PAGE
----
Moore replied that the signing of a contract is voluntary. "If they choose not to sign the contract, that's their call."
"Basically all I see this ordinance as saying is: You're not going to violate federal law," Carpenter said. "Federal law says you won't do these things, so we're not going to contract with you if you do these things. If we contract with you and find out you are doing these things, we're going to cancel the contract." Carpenter later noted that any business with more than eight employees is already required to follow federal law.
Adcock claimed that Carpenter had, in previous board meetings, said that the city couldn't force contractors to change their policies in order to contract with the city. Adcock said that Carpenter had once told Director Erma Hendrix that the city couldn't require contractors to reside within the city in order to do business with the city — a claim which Carpenter denied — and said that Carpenter had also told Director Ken Richardson that it would be unlawful for the city to require contractors to hire disadvantaged workers.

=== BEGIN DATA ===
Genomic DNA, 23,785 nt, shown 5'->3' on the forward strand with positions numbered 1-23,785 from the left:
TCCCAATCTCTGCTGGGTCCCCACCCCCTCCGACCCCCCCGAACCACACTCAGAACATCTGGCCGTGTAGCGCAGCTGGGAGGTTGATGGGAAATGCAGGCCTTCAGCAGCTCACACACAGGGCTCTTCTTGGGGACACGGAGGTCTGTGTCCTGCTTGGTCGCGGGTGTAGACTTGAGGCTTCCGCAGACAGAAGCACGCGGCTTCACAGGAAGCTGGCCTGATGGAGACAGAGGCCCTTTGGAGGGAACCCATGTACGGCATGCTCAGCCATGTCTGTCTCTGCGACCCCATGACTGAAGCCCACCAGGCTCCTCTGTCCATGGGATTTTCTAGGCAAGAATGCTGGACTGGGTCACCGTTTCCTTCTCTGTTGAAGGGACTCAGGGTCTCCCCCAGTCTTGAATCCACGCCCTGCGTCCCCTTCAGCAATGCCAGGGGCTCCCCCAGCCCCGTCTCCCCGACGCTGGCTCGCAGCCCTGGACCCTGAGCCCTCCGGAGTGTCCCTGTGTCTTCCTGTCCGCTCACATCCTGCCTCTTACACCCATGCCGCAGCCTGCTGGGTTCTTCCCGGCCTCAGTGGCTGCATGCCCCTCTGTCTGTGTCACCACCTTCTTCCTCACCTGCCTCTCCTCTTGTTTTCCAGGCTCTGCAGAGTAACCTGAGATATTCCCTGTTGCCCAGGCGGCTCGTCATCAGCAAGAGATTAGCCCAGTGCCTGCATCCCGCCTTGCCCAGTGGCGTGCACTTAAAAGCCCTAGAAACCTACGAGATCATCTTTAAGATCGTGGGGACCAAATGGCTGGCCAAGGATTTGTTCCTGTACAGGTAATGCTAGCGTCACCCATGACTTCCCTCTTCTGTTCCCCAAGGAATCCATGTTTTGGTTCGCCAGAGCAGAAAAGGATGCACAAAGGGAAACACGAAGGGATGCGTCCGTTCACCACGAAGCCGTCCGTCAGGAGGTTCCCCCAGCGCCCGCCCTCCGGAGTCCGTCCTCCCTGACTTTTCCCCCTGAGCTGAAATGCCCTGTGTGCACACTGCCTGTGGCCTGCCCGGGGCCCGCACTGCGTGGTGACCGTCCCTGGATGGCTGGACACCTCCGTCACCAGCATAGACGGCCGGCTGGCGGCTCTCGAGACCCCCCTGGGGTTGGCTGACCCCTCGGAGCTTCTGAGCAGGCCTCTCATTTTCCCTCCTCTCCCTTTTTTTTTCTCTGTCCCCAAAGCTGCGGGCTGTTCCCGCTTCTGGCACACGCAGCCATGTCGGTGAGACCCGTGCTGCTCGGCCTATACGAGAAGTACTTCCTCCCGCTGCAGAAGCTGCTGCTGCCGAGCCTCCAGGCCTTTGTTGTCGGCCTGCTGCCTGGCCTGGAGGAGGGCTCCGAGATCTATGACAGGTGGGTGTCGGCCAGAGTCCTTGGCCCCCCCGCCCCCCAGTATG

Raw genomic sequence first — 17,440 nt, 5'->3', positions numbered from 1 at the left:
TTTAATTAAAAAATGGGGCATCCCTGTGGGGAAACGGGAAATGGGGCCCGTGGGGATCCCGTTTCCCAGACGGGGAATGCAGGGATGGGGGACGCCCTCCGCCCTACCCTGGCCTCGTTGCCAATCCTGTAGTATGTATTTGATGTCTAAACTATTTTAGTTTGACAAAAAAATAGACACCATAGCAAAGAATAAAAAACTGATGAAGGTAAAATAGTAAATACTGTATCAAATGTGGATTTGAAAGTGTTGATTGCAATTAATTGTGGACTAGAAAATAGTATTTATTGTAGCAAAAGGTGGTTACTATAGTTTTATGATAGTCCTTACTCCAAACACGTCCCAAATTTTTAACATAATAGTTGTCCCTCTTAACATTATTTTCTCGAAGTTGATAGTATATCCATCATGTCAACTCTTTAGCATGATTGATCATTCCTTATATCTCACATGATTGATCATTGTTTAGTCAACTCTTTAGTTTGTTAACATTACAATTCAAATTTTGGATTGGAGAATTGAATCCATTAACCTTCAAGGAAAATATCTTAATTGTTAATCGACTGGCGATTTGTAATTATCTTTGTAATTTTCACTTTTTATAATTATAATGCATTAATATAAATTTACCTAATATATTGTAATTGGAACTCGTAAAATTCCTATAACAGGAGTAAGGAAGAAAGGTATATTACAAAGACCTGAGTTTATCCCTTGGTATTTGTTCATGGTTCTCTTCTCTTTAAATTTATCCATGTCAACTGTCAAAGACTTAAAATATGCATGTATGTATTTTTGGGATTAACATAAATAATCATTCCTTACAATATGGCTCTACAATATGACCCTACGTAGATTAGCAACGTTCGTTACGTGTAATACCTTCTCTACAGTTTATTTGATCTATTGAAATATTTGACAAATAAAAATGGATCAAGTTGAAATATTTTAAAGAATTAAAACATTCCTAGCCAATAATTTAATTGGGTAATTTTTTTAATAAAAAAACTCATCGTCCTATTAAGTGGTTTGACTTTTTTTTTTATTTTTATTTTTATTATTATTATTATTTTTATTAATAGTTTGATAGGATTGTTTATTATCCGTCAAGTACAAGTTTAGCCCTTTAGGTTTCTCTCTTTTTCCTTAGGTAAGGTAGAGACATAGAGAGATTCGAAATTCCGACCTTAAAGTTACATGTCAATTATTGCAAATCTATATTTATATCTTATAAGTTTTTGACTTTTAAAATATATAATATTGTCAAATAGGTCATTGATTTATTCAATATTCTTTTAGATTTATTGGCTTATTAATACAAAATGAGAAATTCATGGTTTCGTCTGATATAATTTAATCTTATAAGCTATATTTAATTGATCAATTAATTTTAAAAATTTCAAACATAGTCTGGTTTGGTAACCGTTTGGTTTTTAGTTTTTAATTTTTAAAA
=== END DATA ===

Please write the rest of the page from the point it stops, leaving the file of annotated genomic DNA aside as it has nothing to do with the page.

Carpenter explained that in Richardson's case, he'd said the city couldn't stipulate that a contractor must hire a certain percentage of their workforce from a pool of disadvantaged workers.
"You can't say that we're going to hire x-number of this or x-number of that," Carpenter said, "That's when you start getting into equal protection problems."
Richardson later said his ordinance was meant only to give incentives for hiring, not as a mandate to force contractors to hire disadvantaged workers.